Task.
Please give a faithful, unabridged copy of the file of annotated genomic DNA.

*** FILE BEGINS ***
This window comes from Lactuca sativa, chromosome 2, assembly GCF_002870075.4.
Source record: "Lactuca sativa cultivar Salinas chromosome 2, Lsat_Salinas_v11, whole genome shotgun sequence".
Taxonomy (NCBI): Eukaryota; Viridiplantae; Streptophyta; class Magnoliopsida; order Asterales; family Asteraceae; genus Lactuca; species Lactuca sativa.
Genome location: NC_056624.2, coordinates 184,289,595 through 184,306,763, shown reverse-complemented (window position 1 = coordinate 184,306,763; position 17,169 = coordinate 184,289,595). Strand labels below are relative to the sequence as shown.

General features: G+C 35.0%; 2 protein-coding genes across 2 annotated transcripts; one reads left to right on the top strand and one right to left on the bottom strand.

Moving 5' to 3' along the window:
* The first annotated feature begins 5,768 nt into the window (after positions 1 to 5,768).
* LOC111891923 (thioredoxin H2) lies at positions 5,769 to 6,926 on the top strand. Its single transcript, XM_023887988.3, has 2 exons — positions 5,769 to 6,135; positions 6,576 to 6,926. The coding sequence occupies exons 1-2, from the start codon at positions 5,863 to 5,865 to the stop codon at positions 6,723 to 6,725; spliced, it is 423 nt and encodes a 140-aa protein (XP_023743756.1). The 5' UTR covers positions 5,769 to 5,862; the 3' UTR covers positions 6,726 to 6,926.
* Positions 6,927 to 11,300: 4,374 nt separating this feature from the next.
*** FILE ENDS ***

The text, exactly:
This window comes from Lactuca sativa, chromosome 2, assembly GCF_002870075.4.
Source record: "Lactuca sativa cultivar Salinas chromosome 2, Lsat_Salinas_v11, whole genome shotgun sequence".
Taxonomy (NCBI): Eukaryota; Viridiplantae; Streptophyta; class Magnoliopsida; order Asterales; family Asteraceae; genus Lactuca; species Lactuca sativa.
Genome location: NC_056624.2, coordinates 184,289,595 through 184,306,763, shown reverse-complemented (window position 1 = coordinate 184,306,763; position 17,169 = coordinate 184,289,595). Strand labels below are relative to the sequence as shown.

General features: G+C 35.0%; 2 protein-coding genes across 2 annotated transcripts; one reads left to right on the top strand and one right to left on the bottom strand.

Moving 5' to 3' along the window:
* The first annotated feature begins 5,768 nt into the window (after positions 1 to 5,768).
* LOC111891923 (thioredoxin H2) lies at positions 5,769 to 6,926 on the top strand. Its single transcript, XM_023887988.3, has 2 exons — positions 5,769 to 6,135; positions 6,576 to 6,926. The coding sequence occupies exons 1-2, from the start codon at positions 5,863 to 5,865 to the stop codon at positions 6,723 to 6,725; spliced, it is 423 nt and encodes a 140-aa protein (XP_023743756.1). The 5' UTR covers positions 5,769 to 5,862; the 3' UTR covers positions 6,726 to 6,926.
* Positions 6,927 to 11,300: 4,374 nt separating this feature from the next.